Wednesday, 7 December 2016

You don't speak JavaScript

For some reason JavaScript is a language that even top programmers are not willing to learn and understand properly.
Joe Armstrong. The father of the Erlang language. The language that has concurrency in its core. I've just finished reading an article of Mr Armstrong in which he compares JavaScript's concurrency to Erlang's. Now, what can we expect from The Average JavaScript Programmer if this is what I've read?

You write something like this:
    var done  = function(x){ ... do something with x ..};
    var error = function(x){ .... x ...}
    read(Something, {onSuccess:done, onError:error});
    ... more code ...
Code like this melts my brain.

When the program is executing somewhere inside “_more code_”, the read completes, and I'm time warped back in time to the code in _done_, then back to wherever I came from in “_more code_” when _done_ completes. I find this very difficult to understand.
But what happens if an event is triggered in the time interval between removing an event handler and adding a new one.

No Mr Armstrong. That is not how JavaScript callbacks are executed :(

Tuesday, 22 November 2016

"Branches" in git

Sometimes people want to see "branches" in git. They come to you and say Show me please the master branch. What they want to see is the commits that !at the time when they were created! were pointed to by the master reference. And when, for example at the time of master-dev merge, all you have is this:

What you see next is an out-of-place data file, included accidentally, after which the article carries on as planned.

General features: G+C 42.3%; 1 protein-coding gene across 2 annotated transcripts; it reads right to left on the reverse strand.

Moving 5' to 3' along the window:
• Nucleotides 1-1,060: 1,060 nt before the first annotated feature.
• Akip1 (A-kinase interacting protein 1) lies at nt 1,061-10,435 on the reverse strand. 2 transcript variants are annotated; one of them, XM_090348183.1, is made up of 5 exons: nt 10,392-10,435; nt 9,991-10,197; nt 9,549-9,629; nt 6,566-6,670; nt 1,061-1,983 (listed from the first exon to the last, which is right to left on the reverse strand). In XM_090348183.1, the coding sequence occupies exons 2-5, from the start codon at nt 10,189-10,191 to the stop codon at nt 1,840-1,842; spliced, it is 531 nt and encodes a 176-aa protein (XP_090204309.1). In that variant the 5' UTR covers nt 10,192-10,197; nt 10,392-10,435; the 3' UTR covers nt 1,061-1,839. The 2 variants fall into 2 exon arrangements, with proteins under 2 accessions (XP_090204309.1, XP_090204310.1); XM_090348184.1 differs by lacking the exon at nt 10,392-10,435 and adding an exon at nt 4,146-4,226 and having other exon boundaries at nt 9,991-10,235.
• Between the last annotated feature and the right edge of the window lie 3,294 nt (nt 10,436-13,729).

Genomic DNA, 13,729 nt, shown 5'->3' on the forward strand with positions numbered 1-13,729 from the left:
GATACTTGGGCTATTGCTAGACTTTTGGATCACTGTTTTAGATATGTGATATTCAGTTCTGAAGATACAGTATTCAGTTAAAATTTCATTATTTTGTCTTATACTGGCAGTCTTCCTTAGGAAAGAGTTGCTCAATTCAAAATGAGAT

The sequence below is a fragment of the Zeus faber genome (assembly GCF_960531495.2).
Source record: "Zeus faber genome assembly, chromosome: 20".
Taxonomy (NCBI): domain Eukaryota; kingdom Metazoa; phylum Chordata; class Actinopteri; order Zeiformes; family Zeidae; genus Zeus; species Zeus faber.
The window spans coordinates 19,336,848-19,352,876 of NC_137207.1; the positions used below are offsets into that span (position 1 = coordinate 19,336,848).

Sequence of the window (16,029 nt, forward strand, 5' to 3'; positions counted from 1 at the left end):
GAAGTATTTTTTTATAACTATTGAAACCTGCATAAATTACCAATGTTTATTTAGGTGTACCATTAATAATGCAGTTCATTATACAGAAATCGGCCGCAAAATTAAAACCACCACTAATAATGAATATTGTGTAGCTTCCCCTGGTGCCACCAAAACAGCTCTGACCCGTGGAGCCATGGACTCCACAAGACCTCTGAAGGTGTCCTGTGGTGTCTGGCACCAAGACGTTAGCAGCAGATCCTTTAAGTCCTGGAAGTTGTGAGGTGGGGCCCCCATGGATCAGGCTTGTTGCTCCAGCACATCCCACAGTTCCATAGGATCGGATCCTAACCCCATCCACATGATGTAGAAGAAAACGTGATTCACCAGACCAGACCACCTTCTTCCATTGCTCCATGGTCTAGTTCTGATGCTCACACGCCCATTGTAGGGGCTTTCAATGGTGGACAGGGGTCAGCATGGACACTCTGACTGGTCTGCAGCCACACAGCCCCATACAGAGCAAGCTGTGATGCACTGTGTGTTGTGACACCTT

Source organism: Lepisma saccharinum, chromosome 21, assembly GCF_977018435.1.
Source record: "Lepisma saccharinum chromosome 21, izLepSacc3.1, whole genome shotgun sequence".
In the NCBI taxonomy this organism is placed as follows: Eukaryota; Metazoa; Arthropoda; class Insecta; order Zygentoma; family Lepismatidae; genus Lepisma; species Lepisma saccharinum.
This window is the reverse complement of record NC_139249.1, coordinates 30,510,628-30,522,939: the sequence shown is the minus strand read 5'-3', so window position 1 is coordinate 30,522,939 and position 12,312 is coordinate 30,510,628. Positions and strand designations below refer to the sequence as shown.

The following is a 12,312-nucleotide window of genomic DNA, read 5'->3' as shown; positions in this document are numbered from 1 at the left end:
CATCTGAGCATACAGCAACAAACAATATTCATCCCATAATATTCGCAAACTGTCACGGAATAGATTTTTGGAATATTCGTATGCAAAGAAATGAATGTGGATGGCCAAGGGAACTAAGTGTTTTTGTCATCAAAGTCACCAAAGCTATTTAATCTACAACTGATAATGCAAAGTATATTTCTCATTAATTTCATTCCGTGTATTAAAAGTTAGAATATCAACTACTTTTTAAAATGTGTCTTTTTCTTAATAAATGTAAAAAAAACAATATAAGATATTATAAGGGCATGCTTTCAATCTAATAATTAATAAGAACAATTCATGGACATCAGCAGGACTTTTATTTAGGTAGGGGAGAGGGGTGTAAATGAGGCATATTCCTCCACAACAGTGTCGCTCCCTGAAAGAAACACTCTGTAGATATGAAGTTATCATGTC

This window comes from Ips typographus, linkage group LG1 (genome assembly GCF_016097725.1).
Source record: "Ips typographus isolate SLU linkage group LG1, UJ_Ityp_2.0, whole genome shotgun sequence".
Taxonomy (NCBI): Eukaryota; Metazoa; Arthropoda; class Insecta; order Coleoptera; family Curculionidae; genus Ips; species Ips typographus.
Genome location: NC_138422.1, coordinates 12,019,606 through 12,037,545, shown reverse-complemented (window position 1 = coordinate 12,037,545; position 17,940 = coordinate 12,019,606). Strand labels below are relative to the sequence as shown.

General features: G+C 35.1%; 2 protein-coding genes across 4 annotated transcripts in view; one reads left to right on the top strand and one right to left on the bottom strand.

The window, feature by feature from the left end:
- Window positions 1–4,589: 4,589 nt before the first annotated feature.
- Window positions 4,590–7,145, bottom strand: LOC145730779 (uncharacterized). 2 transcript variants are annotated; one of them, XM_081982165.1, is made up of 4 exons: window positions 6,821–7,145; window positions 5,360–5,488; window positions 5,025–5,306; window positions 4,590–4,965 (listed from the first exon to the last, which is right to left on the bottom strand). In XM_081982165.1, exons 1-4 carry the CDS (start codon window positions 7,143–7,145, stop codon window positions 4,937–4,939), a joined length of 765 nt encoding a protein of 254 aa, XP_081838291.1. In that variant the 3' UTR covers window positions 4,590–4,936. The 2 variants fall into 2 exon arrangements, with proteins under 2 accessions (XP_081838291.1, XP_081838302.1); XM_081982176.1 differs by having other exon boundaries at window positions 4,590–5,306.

o  <- master, dev
| \
o  o
Then you are like

But if you consistently apply a small tweak and instead of the usual workflow:
git checkout dev
git merge master
git checkout master
git merge dev
#this is a simplified process;
#there are pulls happening there
#optionally temp merge branches created
#conflicts resolved...
#but those are irrelevant here
You do:
git checkout dev
git merge master
git checkout master
git merge --no-ff dev
Now that small change gives us a graph like this:
o  <- master
| \
|  o  <- dev
| /|
o  |  (<- master^)
|  |
o  |  (<- master^^)
|  o  (<- dev^)

The benefits are: when you use UI tools to visualise the git log, those tools almost certainly keep the master branch in a nice straight line through all these merges. And from the command line you have the option
git log --first-parent master
And there it is: a "master branch"!

Saturday, 10 September 2016

Embrace the platform

Instead of building with tools, and using all of these tools to build our website and we ship all the tools to our users, essentially. What if we would write using the primitives on the web and then what the users get is just a slightly augmented version of that depending what their browser support. So it's like our tools become part of our deploy process, but not part of our development process.

Thursday, 2 June 2016

Clojure code browser in Emacs